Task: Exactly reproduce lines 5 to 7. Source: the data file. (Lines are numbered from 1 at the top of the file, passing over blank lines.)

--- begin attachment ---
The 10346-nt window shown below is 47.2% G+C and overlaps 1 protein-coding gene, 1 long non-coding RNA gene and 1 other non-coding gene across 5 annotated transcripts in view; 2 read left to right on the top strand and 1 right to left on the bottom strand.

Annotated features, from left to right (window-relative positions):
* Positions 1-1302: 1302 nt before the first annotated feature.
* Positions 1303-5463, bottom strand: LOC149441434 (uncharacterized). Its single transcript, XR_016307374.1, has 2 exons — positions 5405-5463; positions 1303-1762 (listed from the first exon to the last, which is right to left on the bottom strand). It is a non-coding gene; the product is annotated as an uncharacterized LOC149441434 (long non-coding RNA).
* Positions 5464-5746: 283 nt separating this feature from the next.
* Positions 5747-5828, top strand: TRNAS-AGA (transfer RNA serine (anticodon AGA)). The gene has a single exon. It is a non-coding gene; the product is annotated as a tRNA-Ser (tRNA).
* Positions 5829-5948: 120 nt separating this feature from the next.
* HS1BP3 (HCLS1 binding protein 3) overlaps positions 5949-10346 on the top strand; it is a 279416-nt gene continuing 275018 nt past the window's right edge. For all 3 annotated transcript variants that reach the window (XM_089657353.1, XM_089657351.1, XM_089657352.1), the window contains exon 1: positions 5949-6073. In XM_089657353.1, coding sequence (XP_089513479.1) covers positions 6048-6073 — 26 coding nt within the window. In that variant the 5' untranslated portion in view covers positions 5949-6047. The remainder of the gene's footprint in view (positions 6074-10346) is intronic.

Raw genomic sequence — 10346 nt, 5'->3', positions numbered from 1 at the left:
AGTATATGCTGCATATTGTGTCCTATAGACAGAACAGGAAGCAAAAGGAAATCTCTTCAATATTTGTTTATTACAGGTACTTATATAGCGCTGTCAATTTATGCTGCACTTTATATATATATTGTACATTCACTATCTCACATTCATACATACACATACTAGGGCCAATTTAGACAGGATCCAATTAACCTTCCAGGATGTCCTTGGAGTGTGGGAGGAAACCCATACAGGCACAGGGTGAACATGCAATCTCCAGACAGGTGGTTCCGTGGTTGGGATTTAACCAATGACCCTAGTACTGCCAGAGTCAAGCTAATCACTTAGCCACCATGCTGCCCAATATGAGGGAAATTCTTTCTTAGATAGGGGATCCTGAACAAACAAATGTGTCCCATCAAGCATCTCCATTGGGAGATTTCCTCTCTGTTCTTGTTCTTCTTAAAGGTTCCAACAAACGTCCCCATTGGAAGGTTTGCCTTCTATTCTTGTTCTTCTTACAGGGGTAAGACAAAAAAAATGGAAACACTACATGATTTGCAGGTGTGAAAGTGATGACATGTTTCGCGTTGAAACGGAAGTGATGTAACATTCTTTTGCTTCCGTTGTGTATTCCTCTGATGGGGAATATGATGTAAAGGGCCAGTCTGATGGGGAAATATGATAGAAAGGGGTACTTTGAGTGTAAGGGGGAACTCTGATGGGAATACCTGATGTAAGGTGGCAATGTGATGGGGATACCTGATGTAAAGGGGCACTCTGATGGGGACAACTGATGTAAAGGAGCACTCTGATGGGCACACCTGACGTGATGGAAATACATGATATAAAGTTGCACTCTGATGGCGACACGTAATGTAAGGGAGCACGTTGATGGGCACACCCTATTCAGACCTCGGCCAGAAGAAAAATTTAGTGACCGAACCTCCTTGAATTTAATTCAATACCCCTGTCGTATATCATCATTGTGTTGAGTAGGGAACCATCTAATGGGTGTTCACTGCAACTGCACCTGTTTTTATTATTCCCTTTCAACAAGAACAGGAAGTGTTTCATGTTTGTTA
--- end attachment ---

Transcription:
* Positions 5464-5746: 283 nt separating this feature from the next.
* Positions 5747-5828, top strand: TRNAS-AGA (transfer RNA serine (anticodon AGA)). The gene has a single exon. It is a non-coding gene; the product is annotated as a tRNA-Ser (tRNA).
* Positions 5829-5948: 120 nt separating this feature from the next.